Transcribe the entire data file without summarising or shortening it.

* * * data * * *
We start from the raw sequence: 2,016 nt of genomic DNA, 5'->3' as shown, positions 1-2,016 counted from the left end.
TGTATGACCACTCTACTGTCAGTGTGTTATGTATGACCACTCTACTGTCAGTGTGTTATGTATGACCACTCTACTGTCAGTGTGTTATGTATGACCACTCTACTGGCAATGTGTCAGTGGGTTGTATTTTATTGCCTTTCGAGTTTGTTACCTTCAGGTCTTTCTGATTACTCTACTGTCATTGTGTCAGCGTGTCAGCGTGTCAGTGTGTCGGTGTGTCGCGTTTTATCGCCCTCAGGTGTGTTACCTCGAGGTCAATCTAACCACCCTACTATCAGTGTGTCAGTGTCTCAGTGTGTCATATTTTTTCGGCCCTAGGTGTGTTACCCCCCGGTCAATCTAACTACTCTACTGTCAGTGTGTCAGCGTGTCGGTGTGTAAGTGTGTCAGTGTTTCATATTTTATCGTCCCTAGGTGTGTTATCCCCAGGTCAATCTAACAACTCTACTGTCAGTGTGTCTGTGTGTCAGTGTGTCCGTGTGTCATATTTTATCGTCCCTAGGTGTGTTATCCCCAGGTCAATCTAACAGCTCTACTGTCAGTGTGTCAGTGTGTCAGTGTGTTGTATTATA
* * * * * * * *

We start from the raw sequence: 2,016 nt of genomic DNA, 5'->3' as shown, positions 1-2,016 counted from the left end.
TGTATGACCACTCTACTGTCAGTGTGTTATGTATGACCACTCTACTGTCAGTGTGTTATGTATGACCACTCTACTGTCAGTGTGTTATGTATGACCACTCTACTGGCAATGTGTCAGTGGGTTGTATTTTATTGCCTTTCGAGTTTGTTACCTTCAGGTCTTTCTGATTACTCTACTGTCATTGTGTCAGCGTGTCAGCGTGTCAGTGTGTCGGTGTGTCGCGTTTTATCGCCCTCAGGTGTGTTACCTCGAGGTCAATCTAACCACCCTACTATCAGTGTGTCAGTGTCTCAGTGTGTCATATTTTTTCGGCCCTAGGTGTGTTACCCCCCGGTCAATCTAACTACTCTACTGTCAGTGTGTCAGCGTGTCGGTGTGTAAGTGTGTCAGTGTTTCATATTTTATCGTCCCTAGGTGTGTTATCCCCAGGTCAATCTAACAACTCTACTGTCAGTGTGTCTGTGTGTCAGTGTGTCCGTGTGTCATATTTTATCGTCCCTAGGTGTGTTATCCCCAGGTCAATCTAACAGCTCTACTGTCAGTGTGTCAGTGTGTCAGTGTGTTGTATTATA